East of Eden were a progressive band formed in Brighton in 1968 by violinist and multi-instrumentalist Dave Arbus. Moving to London in 1968, East of Eden signed with Decca's underground label Deram, and found a college audience. This fiddle-driven Celtic number was their only chart entry and the band split in 1978 with no original members left.
This instrumental was completely untypical of East Eden's usual musical style, which is progressive rock with plenty of hard rock guitar and band co-founder Dave Arbus's wild violin work. It was Arbus who performed the song's catchy reel and he recalled to Mojo magazine December 2010 how the tune originated: "At the end of a show one night I launched into some jigs and the band followed me. It was quite spontaneous, the audience went wild. It became our finale. We probably invented Celtic rock by accident."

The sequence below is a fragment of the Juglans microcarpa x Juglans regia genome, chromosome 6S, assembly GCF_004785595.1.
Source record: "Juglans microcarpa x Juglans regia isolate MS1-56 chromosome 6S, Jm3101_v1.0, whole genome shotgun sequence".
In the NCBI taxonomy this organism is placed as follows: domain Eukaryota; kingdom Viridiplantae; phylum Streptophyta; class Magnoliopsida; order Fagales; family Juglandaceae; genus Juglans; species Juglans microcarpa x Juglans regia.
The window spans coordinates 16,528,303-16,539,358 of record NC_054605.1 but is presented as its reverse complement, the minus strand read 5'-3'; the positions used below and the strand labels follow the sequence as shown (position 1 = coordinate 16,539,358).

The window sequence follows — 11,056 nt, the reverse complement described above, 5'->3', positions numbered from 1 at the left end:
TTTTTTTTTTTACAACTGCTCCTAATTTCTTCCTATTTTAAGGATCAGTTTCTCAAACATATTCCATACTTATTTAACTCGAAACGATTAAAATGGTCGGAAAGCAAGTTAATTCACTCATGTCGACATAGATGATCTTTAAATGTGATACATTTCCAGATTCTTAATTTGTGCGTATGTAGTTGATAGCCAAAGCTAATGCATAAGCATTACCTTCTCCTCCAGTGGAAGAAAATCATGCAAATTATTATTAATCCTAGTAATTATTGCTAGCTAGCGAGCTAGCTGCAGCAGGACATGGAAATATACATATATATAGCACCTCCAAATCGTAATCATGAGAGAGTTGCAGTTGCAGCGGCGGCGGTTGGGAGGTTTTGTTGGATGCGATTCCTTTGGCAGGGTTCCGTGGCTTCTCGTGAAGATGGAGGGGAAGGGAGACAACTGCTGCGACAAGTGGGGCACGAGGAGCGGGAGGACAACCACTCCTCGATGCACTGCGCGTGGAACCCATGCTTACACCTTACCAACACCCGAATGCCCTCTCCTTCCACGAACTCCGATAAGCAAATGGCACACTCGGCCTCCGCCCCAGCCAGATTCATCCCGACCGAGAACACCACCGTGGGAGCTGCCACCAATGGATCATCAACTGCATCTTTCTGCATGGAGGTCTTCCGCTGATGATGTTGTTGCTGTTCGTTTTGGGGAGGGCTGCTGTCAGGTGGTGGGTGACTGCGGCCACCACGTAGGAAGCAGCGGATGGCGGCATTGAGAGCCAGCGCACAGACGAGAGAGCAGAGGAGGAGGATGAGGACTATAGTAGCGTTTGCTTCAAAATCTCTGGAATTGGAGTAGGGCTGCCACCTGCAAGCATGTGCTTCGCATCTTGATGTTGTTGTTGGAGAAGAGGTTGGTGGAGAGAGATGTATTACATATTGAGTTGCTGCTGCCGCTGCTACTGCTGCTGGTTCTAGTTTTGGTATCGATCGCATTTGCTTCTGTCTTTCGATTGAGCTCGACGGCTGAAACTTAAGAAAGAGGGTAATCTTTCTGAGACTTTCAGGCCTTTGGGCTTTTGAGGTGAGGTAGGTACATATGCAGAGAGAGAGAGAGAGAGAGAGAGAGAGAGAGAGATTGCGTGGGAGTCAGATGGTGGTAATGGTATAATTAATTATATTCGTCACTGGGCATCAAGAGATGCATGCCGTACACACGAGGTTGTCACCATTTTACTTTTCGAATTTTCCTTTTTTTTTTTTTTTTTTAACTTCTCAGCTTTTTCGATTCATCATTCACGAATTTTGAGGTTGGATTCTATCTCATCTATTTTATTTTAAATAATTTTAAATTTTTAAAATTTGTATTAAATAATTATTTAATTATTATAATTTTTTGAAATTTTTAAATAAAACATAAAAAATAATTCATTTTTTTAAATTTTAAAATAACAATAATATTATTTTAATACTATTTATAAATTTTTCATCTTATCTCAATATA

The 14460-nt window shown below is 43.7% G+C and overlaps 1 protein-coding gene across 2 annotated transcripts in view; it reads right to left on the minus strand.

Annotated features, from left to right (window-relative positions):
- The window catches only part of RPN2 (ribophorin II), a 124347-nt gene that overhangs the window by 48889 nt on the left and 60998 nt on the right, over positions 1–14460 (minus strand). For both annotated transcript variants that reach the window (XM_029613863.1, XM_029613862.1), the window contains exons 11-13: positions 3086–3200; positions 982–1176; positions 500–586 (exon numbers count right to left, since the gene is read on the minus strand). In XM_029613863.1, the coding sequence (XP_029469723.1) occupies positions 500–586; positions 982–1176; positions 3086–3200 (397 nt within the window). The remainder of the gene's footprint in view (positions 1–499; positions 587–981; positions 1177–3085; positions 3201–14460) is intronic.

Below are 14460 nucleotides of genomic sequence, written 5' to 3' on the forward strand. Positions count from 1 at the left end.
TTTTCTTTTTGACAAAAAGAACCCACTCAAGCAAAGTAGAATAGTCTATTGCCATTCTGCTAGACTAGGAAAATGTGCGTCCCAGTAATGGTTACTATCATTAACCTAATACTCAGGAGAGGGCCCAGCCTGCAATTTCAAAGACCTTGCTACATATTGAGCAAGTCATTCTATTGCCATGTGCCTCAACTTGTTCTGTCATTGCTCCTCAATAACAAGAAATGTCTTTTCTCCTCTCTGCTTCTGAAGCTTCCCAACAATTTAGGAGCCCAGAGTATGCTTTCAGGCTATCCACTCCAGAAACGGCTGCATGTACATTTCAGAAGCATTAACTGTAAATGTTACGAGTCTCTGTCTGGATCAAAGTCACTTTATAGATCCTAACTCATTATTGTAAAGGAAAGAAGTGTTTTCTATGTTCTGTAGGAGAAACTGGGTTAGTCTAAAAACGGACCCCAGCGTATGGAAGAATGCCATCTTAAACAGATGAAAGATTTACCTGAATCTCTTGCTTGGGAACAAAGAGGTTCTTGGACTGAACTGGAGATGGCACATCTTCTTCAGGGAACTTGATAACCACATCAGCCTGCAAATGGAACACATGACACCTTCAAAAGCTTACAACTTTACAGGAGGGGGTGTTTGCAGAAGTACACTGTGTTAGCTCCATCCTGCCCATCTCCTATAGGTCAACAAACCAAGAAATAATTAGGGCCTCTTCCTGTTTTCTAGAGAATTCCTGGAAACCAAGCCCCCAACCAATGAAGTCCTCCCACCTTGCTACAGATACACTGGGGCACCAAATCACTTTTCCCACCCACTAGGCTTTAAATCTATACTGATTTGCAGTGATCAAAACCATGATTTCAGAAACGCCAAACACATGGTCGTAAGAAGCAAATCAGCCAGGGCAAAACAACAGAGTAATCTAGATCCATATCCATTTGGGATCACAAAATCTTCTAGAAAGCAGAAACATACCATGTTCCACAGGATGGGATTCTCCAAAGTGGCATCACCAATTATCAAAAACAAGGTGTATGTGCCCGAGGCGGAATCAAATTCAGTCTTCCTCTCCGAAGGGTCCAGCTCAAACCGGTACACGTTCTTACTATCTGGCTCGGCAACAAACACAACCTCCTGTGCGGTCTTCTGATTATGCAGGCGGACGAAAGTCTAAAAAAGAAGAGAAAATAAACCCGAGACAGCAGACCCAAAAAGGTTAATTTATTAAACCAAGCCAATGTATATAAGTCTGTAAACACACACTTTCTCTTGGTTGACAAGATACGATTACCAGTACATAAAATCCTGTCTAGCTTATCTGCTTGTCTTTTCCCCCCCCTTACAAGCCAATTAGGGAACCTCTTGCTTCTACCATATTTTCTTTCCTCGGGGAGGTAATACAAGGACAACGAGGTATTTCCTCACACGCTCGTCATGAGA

The song drew a new audience for the band. "A lot of people came to shows and didn't realize what kind of audience we were," recalled Arbus to Mojo. "We weren't clear who our audience were any longer. We were serious about what we wanted to do, but the record company wanted a follow-up. We were at a loss what to do. We were an album group, I think it destroyed us."
Arbus is probably best remembered today for his tour-de-force violin solo on The Who's "Baba O'Riley."